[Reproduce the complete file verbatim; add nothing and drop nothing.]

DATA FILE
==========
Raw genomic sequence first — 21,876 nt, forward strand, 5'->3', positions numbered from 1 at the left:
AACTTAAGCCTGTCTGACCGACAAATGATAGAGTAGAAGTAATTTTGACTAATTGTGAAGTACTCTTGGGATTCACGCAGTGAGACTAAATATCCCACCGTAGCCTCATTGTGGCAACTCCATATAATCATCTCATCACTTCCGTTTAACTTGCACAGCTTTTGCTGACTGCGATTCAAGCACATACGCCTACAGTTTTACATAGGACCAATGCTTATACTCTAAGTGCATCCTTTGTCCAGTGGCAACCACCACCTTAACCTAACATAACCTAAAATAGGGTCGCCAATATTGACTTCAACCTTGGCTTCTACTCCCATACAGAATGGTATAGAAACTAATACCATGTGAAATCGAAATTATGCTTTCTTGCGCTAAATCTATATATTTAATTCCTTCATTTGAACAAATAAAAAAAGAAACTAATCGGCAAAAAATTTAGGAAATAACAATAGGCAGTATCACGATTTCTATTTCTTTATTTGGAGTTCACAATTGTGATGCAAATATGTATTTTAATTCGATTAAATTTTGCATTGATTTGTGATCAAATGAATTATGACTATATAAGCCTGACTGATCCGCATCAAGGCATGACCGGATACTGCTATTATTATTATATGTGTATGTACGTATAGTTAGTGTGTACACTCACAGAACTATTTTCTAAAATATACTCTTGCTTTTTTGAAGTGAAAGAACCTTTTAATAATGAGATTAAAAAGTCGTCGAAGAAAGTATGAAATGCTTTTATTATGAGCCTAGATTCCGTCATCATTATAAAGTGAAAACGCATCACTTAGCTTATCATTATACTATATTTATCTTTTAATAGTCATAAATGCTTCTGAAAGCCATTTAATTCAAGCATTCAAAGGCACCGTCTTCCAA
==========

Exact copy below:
Raw genomic sequence first — 21,876 nt, forward strand, 5'->3', positions numbered from 1 at the left:
AACTTAAGCCTGTCTGACCGACAAATGATAGAGTAGAAGTAATTTTGACTAATTGTGAAGTACTCTTGGGATTCACGCAGTGAGACTAAATATCCCACCGTAGCCTCATTGTGGCAACTCCATATAATCATCTCATCACTTCCGTTTAACTTGCACAGCTTTTGCTGACTGCGATTCAAGCACATACGCCTACAGTTTTACATAGGACCAATGCTTATACTCTAAGTGCATCCTTTGTCCAGTGGCAACCACCACCTTAACCTAACATAACCTAAAATAGGGTCGCCAATATTGACTTCAACCTTGGCTTCTACTCCCATACAGAATGGTATAGAAACTAATACCATGTGAAATCGAAATTATGCTTTCTTGCGCTAAATCTATATATTTAATTCCTTCATTTGAACAAATAAAAAAAGAAACTAATCGGCAAAAAATTTAGGAAATAACAATAGGCAGTATCACGATTTCTATTTCTTTATTTGGAGTTCACAATTGTGATGCAAATATGTATTTTAATTCGATTAAATTTTGCATTGATTTGTGATCAAATGAATTATGACTATATAAGCCTGACTGATCCGCATCAAGGCATGACCGGATACTGCTATTATTATTATATGTGTATGTACGTATAGTTAGTGTGTACACTCACAGAACTATTTTCTAAAATATACTCTTGCTTTTTTGAAGTGAAAGAACCTTTTAATAATGAGATTAAAAAGTCGTCGAAGAAAGTATGAAATGCTTTTATTATGAGCCTAGATTCCGTCATCATTATAAAGTGAAAACGCATCACTTAGCTTATCATTATACTATATTTATCTTTTAATAGTCATAAATGCTTCTGAAAGCCATTTAATTCAAGCATTCAAAGGCACCGTCTTCCAA